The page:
The question we must now examine is whether there was any identifiable extreme weather event closely associated with an observable  excursion or series of excursions in the Ap index. The profile for 1991 shows a high peak in the middle of the year, contrasting markedly with the position in 1992; if we then examine the deep atmosphere charts for mid June 1991 and 1992 we find the contrast in the thermal gradient for Eastern Europe huge (18/06/91-92 used). Of far greater interest is the deep down-spike in the first months; this coincided with a very severe European winter with reports of severe conditions and heavy snow across much of the UK and Western Europe. The shift from cold to heat in Europe in the first half of 1991 as sharp as the Ap jump.

 It is also likely that the sharp drop noted October/November that year distorted and intensified the steering level profile and contributed to the severity of the 1991 ‘Perfect Storm’.

February 1991 ‘European Winter’

1991 02 0800.gif

29 October 1991 – Initiation of ‘The Perfect Storm’

1991 10 29 00 Perfect Storm.gif

IMG_20191113_0001Perfect Storm 1991

If we examine the ‘Ap’ Data for CR1848, covering October into November 1991 we can see the solar impact coincident with the formation of that storm.

 It is important to note in all of our investigations that, although conditions may exist capable of causing a significant surface weather event, it does not follow that it always will – nature does not follow those rules. We can only assess an event and try to analyse the causal influences and estimate the likelihood of future events or occurrences of a similar nature arising.

As an incoming solar event or influence exerts what may most easily be visualised as a positive or negative ‘tidal’ pressure on the upper atmosphere structure, the result of that pressure will depend on the state of the atmosphere at that particular point in time. A northward or southward movement or tendency can be accelerated or delayed by the pressure applied; this will in turn influence the tracks of surface structures which may then reinforce the original distortion by dragging surface level air masses further north or south than would otherwise have been the case, thus exaggerating the intensity of those structures in a ‘positive feedback’ loop.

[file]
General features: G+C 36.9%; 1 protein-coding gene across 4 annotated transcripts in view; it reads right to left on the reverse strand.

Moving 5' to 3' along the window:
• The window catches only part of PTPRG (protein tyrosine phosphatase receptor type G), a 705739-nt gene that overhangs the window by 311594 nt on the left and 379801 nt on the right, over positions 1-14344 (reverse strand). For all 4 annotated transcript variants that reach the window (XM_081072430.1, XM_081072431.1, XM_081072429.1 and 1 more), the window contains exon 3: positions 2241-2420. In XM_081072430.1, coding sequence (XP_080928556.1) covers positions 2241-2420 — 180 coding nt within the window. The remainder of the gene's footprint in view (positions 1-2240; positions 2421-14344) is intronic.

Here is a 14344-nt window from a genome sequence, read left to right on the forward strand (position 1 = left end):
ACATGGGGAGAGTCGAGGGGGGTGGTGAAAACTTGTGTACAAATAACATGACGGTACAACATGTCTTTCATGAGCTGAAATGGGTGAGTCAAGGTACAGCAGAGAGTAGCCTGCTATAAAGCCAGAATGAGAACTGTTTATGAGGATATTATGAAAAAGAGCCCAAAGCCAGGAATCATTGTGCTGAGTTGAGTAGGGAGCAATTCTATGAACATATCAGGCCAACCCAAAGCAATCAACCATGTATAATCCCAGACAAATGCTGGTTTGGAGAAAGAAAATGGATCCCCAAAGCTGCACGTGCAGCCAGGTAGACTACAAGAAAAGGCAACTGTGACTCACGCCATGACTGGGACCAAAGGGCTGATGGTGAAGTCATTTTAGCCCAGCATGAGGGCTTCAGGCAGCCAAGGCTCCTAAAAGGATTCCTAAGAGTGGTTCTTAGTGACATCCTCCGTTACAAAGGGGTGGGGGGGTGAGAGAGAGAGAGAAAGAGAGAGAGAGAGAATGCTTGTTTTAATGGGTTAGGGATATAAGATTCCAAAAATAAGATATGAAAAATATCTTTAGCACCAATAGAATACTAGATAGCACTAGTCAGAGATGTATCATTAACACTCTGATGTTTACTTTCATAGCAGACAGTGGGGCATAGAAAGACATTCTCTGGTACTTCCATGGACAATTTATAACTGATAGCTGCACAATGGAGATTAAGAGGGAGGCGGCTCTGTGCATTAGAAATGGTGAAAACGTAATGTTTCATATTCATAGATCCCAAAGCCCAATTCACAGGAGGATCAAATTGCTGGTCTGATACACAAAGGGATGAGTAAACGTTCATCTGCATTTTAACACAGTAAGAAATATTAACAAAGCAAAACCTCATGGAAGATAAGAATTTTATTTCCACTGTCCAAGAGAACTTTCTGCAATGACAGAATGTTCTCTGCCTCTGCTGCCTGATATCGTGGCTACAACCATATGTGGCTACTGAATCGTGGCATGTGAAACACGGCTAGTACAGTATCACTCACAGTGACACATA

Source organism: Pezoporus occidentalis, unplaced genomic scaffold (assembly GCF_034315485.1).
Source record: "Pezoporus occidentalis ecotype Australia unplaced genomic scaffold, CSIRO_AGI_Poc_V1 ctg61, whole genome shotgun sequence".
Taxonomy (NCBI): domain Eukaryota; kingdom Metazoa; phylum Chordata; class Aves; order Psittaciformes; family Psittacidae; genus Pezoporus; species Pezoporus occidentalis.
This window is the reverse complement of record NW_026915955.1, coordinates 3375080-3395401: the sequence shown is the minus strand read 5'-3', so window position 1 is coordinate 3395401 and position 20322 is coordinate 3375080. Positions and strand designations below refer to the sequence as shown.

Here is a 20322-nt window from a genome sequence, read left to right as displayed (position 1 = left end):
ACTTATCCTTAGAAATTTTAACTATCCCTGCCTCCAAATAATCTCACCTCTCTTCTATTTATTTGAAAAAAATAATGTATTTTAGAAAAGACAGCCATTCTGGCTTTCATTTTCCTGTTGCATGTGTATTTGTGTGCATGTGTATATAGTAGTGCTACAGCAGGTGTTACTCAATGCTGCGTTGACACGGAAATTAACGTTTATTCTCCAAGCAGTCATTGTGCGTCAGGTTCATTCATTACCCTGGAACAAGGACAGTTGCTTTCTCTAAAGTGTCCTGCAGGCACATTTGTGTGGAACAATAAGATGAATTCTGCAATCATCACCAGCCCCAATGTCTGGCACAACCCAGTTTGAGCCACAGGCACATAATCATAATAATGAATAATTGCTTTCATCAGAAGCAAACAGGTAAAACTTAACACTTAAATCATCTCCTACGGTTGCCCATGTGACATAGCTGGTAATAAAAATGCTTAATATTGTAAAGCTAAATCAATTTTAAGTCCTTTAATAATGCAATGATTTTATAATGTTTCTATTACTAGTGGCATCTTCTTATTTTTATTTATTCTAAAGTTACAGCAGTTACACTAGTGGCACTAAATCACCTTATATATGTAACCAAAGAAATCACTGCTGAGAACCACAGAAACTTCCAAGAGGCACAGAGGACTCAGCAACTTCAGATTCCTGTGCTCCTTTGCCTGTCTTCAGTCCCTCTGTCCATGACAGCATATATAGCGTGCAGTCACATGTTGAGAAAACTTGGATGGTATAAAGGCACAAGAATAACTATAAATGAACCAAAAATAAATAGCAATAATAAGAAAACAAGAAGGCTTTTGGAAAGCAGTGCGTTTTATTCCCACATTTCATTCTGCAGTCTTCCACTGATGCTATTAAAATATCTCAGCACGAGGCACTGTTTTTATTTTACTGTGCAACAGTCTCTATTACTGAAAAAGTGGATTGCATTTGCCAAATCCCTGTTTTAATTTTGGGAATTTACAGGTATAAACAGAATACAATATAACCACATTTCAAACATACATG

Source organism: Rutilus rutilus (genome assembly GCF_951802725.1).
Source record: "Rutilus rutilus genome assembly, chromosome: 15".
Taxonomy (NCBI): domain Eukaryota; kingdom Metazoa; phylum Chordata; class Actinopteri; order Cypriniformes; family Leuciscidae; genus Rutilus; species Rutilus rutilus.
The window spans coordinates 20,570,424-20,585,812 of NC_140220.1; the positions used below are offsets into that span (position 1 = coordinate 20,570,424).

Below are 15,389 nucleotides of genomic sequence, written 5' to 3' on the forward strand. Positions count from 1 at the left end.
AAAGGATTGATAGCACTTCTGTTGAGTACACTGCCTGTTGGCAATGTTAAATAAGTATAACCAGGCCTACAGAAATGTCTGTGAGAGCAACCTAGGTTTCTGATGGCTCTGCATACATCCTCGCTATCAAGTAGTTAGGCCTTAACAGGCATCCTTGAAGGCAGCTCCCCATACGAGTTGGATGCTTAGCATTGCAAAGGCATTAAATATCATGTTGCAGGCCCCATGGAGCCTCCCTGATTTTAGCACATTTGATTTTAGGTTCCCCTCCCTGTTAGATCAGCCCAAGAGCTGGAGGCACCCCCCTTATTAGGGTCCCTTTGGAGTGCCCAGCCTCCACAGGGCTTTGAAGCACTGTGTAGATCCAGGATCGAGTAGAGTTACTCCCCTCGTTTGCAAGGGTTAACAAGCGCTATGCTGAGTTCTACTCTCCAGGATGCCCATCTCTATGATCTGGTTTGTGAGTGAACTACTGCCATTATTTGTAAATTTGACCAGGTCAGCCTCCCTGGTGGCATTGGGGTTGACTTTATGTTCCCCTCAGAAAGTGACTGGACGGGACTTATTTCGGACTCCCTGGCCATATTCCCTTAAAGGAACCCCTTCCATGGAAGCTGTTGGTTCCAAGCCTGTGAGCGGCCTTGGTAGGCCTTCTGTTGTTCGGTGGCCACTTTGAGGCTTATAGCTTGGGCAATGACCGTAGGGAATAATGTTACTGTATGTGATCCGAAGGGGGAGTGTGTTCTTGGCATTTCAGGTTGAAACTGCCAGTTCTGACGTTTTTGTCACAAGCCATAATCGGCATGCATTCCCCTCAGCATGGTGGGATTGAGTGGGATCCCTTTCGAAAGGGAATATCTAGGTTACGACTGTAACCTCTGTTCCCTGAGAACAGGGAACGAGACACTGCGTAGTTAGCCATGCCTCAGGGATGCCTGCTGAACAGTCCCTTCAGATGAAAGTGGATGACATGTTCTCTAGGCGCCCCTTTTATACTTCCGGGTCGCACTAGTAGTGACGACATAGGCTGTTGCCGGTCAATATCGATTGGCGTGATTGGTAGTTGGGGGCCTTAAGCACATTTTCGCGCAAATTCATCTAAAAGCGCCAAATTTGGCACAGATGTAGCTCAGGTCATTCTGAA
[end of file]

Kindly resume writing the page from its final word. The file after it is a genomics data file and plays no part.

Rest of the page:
An illustration of this can be seen in the ‘Perfect Storm’ chart; the sharp negative influence of the drop in incoming solar activity, October 1991, will have increased the southward loop containing both the Canadian low pressure cell and the ex-hurricane cell. These will in turn have increased the western side southward cold flow together with the eastern side northward warm flow, exaggerating the blocking high, pushing the two lows together and intensifying the result. This effect may also have been involved in 1993 as the sharp up-spike in March of that year may well have intensified the ‘Super-storm’ of that month while the prolonged negative excursion over the latter half of 1993 undoubtedly gave rise to the wet and cold autumn and the noted severe winter of 1993/94.The upswing in 1994 represents a return to prevailing conditions from the conditions late 1993, rather than an impactive upswing.

To extrapolate further the observed tendencies of lower sunspot activity, together with lower coronal hole and solar wind activity, this does create the circumstance whereby an increased tendency towards more severe cold winters may be anticipated over coming decades; however to seriously assess long term behaviour we need to examine other factors such as the solar related increase in cosmic ray activity and the consequent increase in average cloud cover.

It is well established that reduced solar activity allows an increase in cosmic ray bombardment, the climatological impact of which is considered to cause an increase in cloud cover. The principal effect of this obviously being to increase the planetary albedo, or reflectivity, reducing the amount of solar radiation reaching the surface.

Cosmic Ray  Cloud Cover.jpg

If, in conclusion, we now combine the reduction in sunspot activity associated with the expected ‘Maunder/Dalton Style’ decline over next few solar cycles; the anticipated decline in coronal hole / solar wind activity, plus the consequent cosmic ray/cloud cover behaviour, then we are inescapably left to conclude that a steady decline in surface climate and temperatures over the next few decades is almost beyond doubt.

C.D. 2017

Click to access 071_Webb.pdf